Proceedings of the 14th Annual International Conference on Digital Government Research (dg.o2013)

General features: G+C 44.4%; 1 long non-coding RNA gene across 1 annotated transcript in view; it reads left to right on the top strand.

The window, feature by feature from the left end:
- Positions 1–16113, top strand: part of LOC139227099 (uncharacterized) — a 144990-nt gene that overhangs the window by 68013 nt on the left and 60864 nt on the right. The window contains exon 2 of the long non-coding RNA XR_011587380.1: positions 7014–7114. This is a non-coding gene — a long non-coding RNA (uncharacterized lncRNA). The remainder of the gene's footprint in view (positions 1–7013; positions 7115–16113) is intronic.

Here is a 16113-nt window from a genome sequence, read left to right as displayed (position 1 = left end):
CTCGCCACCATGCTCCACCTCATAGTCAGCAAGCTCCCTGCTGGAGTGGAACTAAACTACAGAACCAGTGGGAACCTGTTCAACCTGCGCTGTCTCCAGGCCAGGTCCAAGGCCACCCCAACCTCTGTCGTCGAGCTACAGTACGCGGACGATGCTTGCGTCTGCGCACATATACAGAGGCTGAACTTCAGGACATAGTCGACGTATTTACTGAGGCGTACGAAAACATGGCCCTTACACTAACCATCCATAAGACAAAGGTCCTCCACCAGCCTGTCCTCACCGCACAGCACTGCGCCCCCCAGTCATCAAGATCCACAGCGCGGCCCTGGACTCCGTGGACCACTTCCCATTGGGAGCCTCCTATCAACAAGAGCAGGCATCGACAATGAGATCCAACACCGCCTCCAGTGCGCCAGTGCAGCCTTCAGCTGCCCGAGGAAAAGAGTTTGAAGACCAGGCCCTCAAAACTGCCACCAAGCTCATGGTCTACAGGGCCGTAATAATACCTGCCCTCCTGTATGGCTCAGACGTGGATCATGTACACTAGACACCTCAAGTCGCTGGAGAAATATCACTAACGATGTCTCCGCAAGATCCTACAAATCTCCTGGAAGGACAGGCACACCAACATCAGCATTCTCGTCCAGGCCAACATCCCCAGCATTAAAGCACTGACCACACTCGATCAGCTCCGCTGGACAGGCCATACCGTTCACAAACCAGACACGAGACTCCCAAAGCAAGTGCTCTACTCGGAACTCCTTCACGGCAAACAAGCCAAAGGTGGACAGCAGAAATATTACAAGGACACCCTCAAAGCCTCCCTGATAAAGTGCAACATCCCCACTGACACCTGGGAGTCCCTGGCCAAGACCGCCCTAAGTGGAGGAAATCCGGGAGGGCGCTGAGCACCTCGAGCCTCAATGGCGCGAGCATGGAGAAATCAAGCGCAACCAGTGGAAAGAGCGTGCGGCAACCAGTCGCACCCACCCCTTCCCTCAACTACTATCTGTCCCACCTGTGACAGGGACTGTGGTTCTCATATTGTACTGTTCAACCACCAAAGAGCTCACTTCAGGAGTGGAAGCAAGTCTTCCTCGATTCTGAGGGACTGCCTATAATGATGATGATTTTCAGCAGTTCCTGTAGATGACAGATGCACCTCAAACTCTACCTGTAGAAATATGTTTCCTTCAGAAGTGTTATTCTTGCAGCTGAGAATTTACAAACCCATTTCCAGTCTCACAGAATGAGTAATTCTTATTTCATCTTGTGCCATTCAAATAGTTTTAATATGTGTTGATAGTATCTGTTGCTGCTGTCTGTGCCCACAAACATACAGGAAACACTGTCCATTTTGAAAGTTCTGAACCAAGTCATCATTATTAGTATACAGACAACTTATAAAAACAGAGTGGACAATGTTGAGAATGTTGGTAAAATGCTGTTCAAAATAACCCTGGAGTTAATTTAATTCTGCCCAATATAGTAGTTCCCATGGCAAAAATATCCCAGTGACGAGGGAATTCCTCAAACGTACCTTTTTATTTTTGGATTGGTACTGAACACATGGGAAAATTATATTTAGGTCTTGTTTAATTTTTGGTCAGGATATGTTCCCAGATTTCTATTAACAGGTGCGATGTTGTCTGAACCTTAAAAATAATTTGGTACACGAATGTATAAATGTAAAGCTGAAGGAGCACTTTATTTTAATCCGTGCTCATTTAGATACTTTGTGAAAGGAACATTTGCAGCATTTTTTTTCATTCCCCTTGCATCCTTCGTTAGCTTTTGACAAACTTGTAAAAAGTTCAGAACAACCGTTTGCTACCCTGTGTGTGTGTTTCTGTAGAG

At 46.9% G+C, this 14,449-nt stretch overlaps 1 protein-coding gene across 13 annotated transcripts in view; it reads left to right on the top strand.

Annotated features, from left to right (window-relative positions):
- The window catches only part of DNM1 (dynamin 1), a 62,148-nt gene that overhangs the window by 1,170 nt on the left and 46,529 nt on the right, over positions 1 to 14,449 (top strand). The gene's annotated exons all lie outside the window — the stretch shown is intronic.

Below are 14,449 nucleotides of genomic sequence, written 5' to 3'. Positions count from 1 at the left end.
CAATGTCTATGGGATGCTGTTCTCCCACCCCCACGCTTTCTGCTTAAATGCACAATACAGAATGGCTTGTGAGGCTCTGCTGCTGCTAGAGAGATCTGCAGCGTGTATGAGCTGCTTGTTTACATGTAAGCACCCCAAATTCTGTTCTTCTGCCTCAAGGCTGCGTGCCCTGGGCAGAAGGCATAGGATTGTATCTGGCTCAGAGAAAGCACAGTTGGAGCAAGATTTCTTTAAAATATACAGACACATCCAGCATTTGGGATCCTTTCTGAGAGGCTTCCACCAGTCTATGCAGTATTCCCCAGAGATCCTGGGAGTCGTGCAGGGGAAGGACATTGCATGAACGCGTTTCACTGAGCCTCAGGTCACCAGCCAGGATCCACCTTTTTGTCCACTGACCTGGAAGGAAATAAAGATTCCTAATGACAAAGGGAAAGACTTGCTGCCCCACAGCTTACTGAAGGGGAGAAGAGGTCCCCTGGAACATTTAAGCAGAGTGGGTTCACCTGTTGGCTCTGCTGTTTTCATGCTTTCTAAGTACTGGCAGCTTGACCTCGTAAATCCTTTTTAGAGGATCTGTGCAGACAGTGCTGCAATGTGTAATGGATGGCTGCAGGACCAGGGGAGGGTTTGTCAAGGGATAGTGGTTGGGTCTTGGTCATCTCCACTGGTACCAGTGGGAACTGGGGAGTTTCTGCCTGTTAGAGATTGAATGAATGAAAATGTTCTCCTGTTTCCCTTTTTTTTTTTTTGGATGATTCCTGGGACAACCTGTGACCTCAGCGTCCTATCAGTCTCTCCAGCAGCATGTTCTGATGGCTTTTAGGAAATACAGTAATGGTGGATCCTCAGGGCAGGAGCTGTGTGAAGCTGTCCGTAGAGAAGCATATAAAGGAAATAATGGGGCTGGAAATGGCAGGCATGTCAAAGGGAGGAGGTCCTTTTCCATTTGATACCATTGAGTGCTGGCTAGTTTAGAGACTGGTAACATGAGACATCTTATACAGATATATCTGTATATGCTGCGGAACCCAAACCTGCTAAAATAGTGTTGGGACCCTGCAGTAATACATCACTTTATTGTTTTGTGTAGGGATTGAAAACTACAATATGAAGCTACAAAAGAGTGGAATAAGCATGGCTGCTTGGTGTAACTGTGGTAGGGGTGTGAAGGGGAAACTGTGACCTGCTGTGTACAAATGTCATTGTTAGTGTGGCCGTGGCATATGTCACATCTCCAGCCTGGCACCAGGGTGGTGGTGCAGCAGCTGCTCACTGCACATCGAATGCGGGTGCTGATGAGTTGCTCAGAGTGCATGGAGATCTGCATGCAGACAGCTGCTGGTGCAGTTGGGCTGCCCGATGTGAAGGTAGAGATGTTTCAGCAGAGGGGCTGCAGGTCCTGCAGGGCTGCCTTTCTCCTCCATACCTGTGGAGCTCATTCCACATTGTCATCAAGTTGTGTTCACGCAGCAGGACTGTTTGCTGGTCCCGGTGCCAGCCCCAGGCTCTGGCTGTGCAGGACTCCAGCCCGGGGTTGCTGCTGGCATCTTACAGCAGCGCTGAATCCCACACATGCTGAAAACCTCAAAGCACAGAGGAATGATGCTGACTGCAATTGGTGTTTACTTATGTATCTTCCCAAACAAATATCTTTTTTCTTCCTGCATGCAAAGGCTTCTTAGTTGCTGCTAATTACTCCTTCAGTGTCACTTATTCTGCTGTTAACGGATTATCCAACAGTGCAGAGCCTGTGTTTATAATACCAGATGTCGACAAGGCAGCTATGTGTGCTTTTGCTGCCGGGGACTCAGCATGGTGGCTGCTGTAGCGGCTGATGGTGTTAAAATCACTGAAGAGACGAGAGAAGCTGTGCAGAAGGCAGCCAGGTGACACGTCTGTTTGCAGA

Although disclosure is at the heart of transparency, simple disclosure does not beginto address more complicated questions about the qualitative nature of transparency and whether participation and accountability processes ensue. In this paper,we inquire about the socio-political conditions that are related to [a] qualitative aspects of budget transparency, definedin terms of three types of desirable budget content and timely disclosure of budget documents, [b]two types of public participation in budget processes, and [c] qualitative aspects of four types of audit documents. Wefound that a country's level of democratization and its level of budget document disclosure wasconsistently related to the release of qualitatively better budget content, qualitatively better accountability content and the involvement of the Supreme Audit Authority withthe public. However, neither of these factors, or any other, wasrelatedto the tendency to engage in general public participation processes related to the budget.